Camille Engel, “Glory-IRIS,” oil, 66 x 44 inches

An artistic celebration of all things Tennessee is the goal of a current solo exhibition at the Parthenon Museum of Nashville this fall. Featuring the work of internationally awarded Nashville native Camille Engel, “My Tennessee Home” is a fantastic display of original contemporary realism.

On view September 9 through December 31, “My Tennessee Home” is a great opportunity for Southeast residents to view the works by a highly celebrated contemporary realist painter. The paintings showcased in the exhibition were the result of nearly three years of work on the part of Engel, who presents unique and surprising depictions of state symbols such as the state beverage, cultivated and wild flowers, fruit, wild animals, insects, and more in both oil and encaustic mediums.

Camille Engel, “Tough Crowd,” oil, 24 x 24 inches
Camille Engel, “Little Rascal,” oil, 24 x 24 inches
Camille Engel, “Having a Quail of a Time,” oil, 24 x 24 inches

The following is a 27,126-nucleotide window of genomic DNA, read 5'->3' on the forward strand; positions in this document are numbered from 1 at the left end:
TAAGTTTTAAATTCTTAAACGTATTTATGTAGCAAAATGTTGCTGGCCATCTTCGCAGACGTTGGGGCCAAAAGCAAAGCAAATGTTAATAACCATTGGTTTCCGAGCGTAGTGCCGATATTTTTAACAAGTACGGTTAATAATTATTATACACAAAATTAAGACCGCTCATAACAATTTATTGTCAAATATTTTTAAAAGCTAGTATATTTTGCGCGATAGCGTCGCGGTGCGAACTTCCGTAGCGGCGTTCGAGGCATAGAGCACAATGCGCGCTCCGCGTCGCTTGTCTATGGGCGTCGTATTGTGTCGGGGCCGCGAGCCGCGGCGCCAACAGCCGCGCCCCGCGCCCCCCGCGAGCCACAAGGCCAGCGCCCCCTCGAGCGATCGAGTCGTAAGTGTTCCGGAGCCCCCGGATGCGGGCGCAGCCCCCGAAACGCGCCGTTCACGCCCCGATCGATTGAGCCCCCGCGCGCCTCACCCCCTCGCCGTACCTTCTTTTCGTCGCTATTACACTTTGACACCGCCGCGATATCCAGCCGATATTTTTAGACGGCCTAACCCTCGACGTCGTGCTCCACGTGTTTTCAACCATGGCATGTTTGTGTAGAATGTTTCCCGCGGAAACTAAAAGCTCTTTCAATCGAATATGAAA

Camille Engel, “To Go Box,” oil, 24 x 24 inches
Camille Engel, “Revealed,” oil, 24 x 24 inches
Camille Engel, “Rock Star,” oil, 24 x 24 inches
Camille Engel, “Hanging Around” oil, 24 x 24 inches
Camille Engel, “Gone Fishing,” oil, 12 x 12 inches
Camille Engel, “Fish Tale,” oil, 12 x 12 inches
Camille Engel, “The Way the Cookie Crumbles,” oil, 12 x 12 inches

Alongside the brilliant works by Engel, the exhibition also includes original artworks by the 12 winners of the “My Tennessee Home Student Art Competition.” Winning student artists, grades 1 to 12, from across Middle Tennessee were chosen by Engel and artists Jan Batts and Sandra Vanderpool.

To learn more, visit the Parthenon Museum of Nashville.

This article was featured in Fine Art Today, a weekly e-newsletter from Fine Art Connoisseur magazine. To start receiving Fine Art Today for free, click here.

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Andrew Webster is the former Editor of Fine Art Today and worked as an editorial and creative marketing assistant for Streamline Publishing. Andrew graduated from The University of North Carolina at Asheville with a B.A. in Art History and Ceramics. He then moved on to the University of Oregon, where he completed an M.A. in Art History. Studying under scholar Kathleen Nicholson, he completed a thesis project that investigated the peculiar practice of embedded self-portraiture within Christian imagery during the 15th and early 16th centuries in Italy.


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